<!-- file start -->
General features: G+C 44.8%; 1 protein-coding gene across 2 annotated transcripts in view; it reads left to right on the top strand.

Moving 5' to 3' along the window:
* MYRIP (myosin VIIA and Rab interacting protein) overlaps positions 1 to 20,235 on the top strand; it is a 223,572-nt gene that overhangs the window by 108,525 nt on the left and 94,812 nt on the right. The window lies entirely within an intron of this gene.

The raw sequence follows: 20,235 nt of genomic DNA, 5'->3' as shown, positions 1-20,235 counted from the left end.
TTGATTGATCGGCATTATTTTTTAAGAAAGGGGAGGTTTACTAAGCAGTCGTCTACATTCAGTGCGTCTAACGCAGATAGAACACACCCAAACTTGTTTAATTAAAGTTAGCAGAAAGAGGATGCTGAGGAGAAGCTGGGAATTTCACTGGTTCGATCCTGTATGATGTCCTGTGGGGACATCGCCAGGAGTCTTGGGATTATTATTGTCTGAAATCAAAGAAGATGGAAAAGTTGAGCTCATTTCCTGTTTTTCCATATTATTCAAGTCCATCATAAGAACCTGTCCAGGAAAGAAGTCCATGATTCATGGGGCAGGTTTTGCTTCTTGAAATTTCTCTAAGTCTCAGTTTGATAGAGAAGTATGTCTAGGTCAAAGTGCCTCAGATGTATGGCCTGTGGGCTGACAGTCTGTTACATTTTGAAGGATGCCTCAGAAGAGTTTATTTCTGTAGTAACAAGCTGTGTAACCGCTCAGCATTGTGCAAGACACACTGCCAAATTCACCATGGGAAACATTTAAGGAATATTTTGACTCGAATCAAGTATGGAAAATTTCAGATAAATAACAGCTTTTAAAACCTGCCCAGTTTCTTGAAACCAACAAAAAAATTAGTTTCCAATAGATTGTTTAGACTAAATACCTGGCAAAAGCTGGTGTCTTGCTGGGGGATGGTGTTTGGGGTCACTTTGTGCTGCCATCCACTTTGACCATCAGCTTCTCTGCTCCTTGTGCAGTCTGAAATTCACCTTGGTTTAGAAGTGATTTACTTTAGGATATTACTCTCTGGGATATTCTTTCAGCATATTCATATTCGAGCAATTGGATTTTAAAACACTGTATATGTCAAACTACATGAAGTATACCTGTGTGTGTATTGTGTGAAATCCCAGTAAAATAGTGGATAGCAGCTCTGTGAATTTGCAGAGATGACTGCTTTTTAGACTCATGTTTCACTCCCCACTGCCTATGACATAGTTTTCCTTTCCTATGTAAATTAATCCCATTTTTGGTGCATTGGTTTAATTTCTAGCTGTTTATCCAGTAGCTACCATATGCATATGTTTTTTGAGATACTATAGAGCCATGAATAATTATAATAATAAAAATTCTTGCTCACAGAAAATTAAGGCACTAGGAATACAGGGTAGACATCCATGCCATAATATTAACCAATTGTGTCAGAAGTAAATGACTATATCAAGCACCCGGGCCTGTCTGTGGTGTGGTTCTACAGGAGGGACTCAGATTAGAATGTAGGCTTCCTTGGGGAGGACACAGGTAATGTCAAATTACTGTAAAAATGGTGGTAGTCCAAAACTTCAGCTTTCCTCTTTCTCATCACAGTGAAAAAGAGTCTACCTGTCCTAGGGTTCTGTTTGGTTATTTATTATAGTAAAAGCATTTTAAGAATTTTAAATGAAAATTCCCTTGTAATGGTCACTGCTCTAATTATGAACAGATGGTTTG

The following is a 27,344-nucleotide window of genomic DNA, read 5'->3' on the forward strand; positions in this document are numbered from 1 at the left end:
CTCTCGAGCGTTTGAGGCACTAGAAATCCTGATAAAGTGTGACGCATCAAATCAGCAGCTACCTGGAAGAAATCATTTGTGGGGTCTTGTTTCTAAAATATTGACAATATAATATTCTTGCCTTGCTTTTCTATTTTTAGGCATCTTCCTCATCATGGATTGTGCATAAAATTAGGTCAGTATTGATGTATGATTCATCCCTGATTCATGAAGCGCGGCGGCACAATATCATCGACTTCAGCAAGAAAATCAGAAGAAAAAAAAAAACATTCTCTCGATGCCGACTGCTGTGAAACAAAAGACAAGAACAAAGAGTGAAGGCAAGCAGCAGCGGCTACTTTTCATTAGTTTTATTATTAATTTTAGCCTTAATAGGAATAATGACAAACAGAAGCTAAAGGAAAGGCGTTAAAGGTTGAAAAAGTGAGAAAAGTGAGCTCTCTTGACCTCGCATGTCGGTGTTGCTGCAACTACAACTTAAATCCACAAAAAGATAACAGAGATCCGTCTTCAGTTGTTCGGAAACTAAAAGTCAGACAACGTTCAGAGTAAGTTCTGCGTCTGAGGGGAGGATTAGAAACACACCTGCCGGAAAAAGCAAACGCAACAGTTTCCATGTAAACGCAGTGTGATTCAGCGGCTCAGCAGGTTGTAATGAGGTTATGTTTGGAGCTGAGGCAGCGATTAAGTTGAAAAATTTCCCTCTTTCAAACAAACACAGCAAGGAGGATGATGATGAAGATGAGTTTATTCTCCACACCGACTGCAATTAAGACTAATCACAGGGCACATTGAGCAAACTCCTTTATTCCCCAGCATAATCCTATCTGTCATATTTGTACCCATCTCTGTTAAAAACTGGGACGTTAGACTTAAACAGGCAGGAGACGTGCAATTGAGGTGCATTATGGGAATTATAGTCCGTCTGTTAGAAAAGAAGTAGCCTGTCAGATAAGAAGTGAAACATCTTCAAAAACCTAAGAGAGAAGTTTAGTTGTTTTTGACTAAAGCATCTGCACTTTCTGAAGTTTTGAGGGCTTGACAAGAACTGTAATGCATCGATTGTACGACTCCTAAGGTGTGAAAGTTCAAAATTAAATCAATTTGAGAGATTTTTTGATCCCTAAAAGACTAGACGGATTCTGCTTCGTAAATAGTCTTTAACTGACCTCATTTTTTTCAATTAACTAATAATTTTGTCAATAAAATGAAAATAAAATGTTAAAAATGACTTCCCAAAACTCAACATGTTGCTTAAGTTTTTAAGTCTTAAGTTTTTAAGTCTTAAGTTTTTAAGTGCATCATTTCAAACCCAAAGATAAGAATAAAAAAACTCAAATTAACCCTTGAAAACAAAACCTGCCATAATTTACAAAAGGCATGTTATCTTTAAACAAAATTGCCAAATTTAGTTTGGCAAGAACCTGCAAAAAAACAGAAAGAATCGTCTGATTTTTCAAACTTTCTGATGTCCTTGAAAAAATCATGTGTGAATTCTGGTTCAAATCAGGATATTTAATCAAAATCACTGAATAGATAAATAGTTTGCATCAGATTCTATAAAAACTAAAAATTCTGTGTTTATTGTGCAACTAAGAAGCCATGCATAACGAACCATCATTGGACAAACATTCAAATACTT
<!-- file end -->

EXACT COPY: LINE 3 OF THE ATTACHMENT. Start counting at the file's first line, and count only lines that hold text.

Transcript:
* MYRIP (myosin VIIA and Rab interacting protein) overlaps positions 1 to 20,235 on the top strand; it is a 223,572-nt gene that overhangs the window by 108,525 nt on the left and 94,812 nt on the right. The window lies entirely within an intron of this gene.